'Virtual Fences' in the UK to Lessen Roadkill and Road Traffic Accidents

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Problem
In 2016-2017 it was reported that more than 3900 animals were killed on the roads in the United Kingdom (Confused.com, 2018). This is 3900 too many. Even more so when you take into account that this only the animals which are reported as roadkill. Have you ever reported roadkill which you've seen? No. Therefore, this number is likely to be much, much larger.

Road signs such as, "Animals Crossing" are not effective- drivers simply ignore them. Speed bumps don't work either as they disrupt traffic and result in NIMBYist feelings. However, there is a solution, and it comes from Tasmania...

Solution
In Tasmania, on one stretch of road, there are 'virtual fences', which detect car movement, and animal movement, and when they correspond to one-another, lets out a high frequency sound and flashing lights- which is completely inaudible, and invisible to the driver. This results in the animal being "spooked", and not crossing the road, or it does cross, just when it is safe to do so.

Too many people have crashed, or died, in their cars by trying to avoiding wildlife. This simple tool will help to reduce this.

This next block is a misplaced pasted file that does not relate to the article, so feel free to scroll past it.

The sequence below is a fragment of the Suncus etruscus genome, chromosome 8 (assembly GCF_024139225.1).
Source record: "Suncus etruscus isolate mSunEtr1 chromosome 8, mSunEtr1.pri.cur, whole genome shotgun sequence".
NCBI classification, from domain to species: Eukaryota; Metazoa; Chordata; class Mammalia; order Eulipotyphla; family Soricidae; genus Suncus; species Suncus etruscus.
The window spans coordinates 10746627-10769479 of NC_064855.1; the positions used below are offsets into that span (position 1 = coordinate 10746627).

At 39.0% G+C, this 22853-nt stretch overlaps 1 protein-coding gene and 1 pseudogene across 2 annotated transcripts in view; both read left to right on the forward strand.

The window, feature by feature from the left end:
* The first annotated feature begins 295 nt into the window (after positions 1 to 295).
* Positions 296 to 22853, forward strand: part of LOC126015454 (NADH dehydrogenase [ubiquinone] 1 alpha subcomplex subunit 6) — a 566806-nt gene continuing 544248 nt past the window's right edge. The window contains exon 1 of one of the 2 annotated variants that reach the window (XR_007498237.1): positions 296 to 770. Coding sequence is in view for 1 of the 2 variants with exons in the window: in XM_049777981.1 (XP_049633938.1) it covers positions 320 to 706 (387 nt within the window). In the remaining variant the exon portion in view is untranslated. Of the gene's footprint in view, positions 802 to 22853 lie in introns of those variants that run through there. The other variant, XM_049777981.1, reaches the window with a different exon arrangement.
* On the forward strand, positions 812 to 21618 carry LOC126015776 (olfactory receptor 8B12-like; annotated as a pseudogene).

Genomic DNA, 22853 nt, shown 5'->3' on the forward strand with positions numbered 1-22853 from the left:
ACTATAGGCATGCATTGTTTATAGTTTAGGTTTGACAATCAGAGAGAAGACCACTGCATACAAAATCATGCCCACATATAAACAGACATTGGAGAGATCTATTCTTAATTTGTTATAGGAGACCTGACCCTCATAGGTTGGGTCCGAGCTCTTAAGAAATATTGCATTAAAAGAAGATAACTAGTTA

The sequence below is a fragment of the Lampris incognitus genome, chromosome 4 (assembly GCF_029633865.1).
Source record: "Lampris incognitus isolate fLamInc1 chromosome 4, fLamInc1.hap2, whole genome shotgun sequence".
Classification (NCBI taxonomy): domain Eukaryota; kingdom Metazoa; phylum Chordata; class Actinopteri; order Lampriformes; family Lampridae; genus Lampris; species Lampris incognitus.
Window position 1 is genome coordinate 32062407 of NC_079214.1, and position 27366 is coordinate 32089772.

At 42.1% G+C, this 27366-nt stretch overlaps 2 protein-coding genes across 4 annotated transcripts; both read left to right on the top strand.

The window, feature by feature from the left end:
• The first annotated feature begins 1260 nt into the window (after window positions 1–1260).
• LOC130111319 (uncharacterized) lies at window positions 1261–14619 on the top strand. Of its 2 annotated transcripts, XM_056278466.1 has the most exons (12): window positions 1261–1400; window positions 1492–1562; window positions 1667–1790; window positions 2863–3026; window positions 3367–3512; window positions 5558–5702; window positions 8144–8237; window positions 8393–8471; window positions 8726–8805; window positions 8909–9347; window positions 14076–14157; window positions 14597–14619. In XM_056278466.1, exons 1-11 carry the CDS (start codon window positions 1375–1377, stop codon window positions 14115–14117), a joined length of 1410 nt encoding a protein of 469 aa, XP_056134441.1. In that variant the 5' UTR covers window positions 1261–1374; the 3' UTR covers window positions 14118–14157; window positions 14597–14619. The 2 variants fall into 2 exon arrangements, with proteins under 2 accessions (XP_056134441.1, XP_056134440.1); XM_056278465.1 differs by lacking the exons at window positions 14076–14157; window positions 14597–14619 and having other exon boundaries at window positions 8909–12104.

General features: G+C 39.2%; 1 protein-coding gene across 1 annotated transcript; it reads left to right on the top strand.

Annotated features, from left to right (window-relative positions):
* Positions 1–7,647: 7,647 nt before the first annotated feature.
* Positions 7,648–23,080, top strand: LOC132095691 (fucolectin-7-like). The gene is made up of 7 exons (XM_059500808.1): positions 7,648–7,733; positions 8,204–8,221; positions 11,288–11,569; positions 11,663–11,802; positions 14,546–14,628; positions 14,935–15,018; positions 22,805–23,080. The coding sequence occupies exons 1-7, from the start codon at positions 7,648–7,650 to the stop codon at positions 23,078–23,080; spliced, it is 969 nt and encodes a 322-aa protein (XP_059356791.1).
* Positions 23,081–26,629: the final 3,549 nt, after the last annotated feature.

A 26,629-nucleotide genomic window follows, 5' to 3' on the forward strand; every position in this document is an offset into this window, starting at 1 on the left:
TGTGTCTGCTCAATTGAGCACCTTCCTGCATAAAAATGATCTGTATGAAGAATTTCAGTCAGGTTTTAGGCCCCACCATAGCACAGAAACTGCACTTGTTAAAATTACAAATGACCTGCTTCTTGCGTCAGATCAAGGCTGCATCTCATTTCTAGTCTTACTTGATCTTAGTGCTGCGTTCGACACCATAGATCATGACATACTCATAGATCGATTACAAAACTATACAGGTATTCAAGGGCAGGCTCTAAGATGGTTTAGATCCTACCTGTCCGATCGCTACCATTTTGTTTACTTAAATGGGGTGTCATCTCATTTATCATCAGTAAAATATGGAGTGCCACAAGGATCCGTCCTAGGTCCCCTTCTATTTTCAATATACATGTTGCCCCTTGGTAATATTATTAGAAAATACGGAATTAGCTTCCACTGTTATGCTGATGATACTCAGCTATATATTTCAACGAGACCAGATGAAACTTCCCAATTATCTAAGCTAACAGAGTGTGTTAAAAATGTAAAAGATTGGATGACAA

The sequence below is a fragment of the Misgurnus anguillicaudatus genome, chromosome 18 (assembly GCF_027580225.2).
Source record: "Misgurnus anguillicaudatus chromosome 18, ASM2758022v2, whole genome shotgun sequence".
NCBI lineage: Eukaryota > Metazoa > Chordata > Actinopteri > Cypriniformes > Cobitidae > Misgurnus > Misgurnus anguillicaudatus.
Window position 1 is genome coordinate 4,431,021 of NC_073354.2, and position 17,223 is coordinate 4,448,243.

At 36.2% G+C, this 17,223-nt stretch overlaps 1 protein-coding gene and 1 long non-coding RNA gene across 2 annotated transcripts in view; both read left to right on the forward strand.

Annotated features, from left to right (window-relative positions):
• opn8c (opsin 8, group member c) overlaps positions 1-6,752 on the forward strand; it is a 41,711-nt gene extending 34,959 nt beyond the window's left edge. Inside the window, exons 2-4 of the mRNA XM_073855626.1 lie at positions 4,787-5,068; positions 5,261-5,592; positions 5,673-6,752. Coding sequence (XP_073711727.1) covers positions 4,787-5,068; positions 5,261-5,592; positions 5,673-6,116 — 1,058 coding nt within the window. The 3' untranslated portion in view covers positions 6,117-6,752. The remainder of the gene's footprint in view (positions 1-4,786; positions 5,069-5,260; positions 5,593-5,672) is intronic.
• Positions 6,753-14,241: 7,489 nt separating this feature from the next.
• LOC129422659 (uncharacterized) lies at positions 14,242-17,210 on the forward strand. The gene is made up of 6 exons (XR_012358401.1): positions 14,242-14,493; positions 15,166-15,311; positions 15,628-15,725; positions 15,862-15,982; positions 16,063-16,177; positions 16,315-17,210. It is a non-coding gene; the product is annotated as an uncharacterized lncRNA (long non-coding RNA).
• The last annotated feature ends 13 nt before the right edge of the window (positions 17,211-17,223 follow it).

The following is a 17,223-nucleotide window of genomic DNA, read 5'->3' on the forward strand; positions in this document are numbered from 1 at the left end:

In Tasmania this device reduced roadkill by 50%- so fewer animals died, fewer cars were crashed, and fewer people died- a mutually beneficial device to prevent unnecessary deaths.

#DontBeOnTheFence

Please Share this petition in whatever way you can: Twitter, Instagram, Facebook, Youtube, word of mouth, so that one day this will become commonplace in the UK.

If you want to learn more about the 'virtual fences' information can be found at: 

https://www.digitaltrends.com/cool-tech/australia-virtual-fence-roadkill/  

or...

Fox, et al., (2018), Roadkill mitigation: trialing virtual fence devices on the west coast of Tasmania, Australian Mammalogy
https://doi.org/10.1071/AM18012


Personal story
My name is Sam, I am 20 years old, and am currently studying Geography at university. I wanted to set up this petition because when I saw this idea I thought that it should be utilised everywhere- not just hidden away in Tasmania. If it can reduce road traffic accidents, or roadkill even slightly then surely it would be a success?


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